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 Posted: Sun Nov 18th, 2012 12:24 am
   
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Keith Pashina
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Woodie is right - the Gilpin Tram Era by Sundance is well worth the money - you won't regret owning one!

Black Hawk is where the Gilpin Tram had its shops and yards to serve the mills and transfer sidings.  Black Hawk itself was a colorful town, with many interesting structures.


The "Bull Durham" building was the former Frick carriage works - Frick was a teamster backer who opposed the Gilpin Tram when it was first built.  The building has survived, now part of the local casino trade.

Much farther up the hill, well, actually in Central City, there are still several mines to view.  At least 3 have been restored/preserved.  One of them is the Couer D'Alene Mine, which many modelers now as  a previous building kit offering.


That's well-known modeler Joe Crea in front of the big doors.




Down at the bottom of the hill, along Clear Creek, the Gilpin Tram had its enginehouse and yards.  The photo below is well-known, and shows the engiehouse, a former barn.  Note the trestle curving around the left side - that's the main line up Chase Gulch, which needed to dodge around a large outcropping.


This is the same location today - nothing remains, not the enginehouse, trestle or any signs of grade.  I think the creek itself was re-routed many years ago for highway construction.  Joe Crea and I poked around the site, and all we found to indicate the Gilpin Tram was here were a few firebrick from a boiler and miscellaneous pieces of metal siding.

The enginehouse would have been in the trees immediately below the large rock outcropping.




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 Posted: Sun Nov 18th, 2012 12:35 am
   
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Keith Pashina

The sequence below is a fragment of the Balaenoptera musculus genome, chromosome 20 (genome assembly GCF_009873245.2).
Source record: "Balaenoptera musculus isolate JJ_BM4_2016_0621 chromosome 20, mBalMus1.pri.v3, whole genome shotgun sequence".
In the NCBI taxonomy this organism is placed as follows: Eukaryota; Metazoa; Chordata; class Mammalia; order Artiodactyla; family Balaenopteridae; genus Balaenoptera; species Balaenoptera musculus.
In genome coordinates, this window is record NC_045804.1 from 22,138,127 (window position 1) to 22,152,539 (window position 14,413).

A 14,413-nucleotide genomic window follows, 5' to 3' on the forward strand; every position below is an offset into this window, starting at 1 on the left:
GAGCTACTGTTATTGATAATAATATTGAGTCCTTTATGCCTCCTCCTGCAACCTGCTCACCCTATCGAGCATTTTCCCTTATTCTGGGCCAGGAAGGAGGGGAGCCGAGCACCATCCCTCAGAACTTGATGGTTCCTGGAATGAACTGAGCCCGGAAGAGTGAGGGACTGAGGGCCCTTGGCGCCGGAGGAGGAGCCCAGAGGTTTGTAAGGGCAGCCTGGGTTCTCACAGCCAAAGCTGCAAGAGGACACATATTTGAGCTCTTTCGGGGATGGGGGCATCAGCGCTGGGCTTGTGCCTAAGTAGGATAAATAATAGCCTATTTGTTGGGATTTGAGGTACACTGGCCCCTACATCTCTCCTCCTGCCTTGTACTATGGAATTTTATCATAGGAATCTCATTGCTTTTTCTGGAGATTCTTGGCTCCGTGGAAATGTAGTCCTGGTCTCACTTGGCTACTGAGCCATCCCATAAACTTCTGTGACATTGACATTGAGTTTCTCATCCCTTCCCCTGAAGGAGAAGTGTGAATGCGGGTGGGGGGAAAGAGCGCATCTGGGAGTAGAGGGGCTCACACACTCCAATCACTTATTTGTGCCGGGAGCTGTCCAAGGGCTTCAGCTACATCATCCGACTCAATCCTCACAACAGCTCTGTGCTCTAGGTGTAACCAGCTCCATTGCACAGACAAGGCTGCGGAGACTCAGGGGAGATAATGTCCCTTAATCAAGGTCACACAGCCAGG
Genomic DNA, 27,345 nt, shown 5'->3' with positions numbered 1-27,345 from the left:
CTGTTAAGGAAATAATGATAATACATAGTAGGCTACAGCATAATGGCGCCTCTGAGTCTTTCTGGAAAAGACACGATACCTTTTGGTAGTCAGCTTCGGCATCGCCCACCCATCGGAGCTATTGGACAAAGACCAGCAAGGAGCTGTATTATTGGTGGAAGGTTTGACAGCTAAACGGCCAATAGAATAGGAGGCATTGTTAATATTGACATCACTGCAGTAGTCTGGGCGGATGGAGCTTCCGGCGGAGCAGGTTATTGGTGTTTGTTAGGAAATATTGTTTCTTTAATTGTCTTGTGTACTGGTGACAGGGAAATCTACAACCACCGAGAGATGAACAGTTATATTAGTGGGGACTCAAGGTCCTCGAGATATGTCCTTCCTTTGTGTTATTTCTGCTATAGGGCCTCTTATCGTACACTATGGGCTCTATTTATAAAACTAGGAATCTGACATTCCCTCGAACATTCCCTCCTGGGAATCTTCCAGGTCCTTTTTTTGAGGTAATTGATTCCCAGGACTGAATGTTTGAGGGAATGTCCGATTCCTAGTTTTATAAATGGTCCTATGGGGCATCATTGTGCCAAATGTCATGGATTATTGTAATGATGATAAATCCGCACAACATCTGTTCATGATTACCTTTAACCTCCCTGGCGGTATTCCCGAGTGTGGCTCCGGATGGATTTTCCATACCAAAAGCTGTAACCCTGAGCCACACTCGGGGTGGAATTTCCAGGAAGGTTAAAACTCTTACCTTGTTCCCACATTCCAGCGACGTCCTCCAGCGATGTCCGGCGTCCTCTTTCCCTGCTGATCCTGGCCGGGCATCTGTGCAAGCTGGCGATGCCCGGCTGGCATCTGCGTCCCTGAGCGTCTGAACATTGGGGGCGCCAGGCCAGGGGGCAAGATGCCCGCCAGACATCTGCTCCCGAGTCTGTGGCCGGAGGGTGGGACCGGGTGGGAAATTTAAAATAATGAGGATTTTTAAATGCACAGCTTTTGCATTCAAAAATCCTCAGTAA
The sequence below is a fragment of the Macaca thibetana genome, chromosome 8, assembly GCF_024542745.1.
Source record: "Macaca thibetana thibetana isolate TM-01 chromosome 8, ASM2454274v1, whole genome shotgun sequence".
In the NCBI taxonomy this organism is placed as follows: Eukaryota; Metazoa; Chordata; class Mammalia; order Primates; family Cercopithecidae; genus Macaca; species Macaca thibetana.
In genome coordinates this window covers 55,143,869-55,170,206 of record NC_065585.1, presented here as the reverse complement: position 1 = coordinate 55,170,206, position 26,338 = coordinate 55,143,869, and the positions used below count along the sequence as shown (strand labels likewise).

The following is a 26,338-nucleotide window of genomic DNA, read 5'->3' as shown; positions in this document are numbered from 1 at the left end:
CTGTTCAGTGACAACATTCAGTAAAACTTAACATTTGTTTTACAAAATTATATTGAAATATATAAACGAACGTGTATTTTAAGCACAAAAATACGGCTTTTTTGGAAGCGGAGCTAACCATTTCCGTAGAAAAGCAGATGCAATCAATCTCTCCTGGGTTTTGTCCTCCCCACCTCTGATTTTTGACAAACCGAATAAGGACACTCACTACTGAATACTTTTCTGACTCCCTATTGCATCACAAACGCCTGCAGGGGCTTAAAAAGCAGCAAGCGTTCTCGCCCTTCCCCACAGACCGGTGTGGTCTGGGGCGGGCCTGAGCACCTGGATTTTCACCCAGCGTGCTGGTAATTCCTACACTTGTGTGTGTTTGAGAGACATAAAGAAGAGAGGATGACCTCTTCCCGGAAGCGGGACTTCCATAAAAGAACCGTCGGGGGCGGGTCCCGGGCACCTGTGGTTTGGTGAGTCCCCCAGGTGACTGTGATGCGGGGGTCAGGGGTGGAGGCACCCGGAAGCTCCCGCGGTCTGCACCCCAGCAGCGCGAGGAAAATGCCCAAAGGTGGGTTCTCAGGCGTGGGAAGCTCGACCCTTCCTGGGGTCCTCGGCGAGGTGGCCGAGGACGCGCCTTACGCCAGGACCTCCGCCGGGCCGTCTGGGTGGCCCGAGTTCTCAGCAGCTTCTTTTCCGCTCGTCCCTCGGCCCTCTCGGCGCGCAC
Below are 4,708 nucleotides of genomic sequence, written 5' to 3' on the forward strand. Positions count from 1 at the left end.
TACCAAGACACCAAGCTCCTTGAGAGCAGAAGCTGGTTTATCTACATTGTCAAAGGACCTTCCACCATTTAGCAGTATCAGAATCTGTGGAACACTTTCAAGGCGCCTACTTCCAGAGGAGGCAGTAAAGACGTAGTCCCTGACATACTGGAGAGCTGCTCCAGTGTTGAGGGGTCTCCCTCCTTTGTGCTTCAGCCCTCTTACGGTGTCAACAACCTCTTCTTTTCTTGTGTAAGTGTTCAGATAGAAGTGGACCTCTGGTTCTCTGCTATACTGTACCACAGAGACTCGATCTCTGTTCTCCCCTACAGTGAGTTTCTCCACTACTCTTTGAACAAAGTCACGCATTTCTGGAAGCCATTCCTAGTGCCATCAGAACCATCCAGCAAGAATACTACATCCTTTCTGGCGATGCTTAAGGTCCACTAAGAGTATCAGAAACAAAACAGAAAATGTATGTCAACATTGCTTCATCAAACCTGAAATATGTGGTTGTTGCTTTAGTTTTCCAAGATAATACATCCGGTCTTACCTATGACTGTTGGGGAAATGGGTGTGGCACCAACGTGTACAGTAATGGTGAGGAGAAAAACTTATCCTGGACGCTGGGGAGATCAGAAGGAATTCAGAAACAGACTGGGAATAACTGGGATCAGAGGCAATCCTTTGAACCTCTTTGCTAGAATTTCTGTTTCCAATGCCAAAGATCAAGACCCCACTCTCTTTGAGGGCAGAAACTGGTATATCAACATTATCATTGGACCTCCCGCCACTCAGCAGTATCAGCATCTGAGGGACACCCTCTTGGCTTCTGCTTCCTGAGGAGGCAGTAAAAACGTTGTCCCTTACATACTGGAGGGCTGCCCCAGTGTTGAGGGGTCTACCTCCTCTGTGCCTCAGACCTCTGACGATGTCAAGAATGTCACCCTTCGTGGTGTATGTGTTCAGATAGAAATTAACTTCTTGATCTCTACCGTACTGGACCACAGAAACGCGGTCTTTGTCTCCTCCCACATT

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Just downstream of the Gilpin enginehouse site was Black Hawk and its many ore processing mills.  After passing the Hidden Treasure, Midas, Humphrey,  and Meade (Gunnell) mills, the Gilpin Tram reached the site of the Polar Star mill, which was immediately next to the ore transfer chutes to the Colorado & Southern 3' gauge. 


In this photo, the bottom center of the photo shows a string of 5, C&S coal cars parked on the siding next to the ore transfer chutes.  Two Gilpin Tram ore cars can be seen on the ore transfer trestle above, still loaded. 


At the bottom center photo edge, two C&S coal cars are parked on the siding next to the Gilpin Tram transfer - two Gilpin coal cars are parked on the track where coal was hand shoveled from the 3' gauge to the 2' gauge.

 

Black Hawk lies in the valley beyond the Polar Star Mill.


This is the same location today as the photo above.  Almost everything has changed, but the Polar Star Mill still remains, and is well preserved.


The Polar Star Mill is privately owned, and the owner recently restored the exterior and the roof.

 

The Gilpin Tram track unloaded ore from a trestle above the doors.  Metal chutes were hung from the trestle to load into one of the 8 ore doors.  These doors were also used to unload ore from horse-drawn ore wagons.  The Polar Star, like several other mills, was built before the Gilpin Tram was built, and had to be modified to accept rail traffic.


Here is my HOn30 model of the Polar Star mill, showing the same end of the mill as in the photo above.  The trestle has a broad span to allow horse-drawn wagons to go underneath.  The metal-clad enclosure is a warming shed, with steam pipes inside to thaw out frozen ore cars of ore to be dumped into the mill.

Keith

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 Posted: Sun Nov 18th, 2012 09:10 am
   
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Bernd
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Keith,

I'm finding this thread very interesting. Thank you for posting.

One question. The mill you show, what kind of machinery was used to process the ore. These don't look like your typical western stamp mills that I'm used to seeing.

Bernd



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 Posted: Sun Nov 18th, 2012 10:49 am
   
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Herb Kephart
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Great photos, Keith--and a VERY nice model!


Herb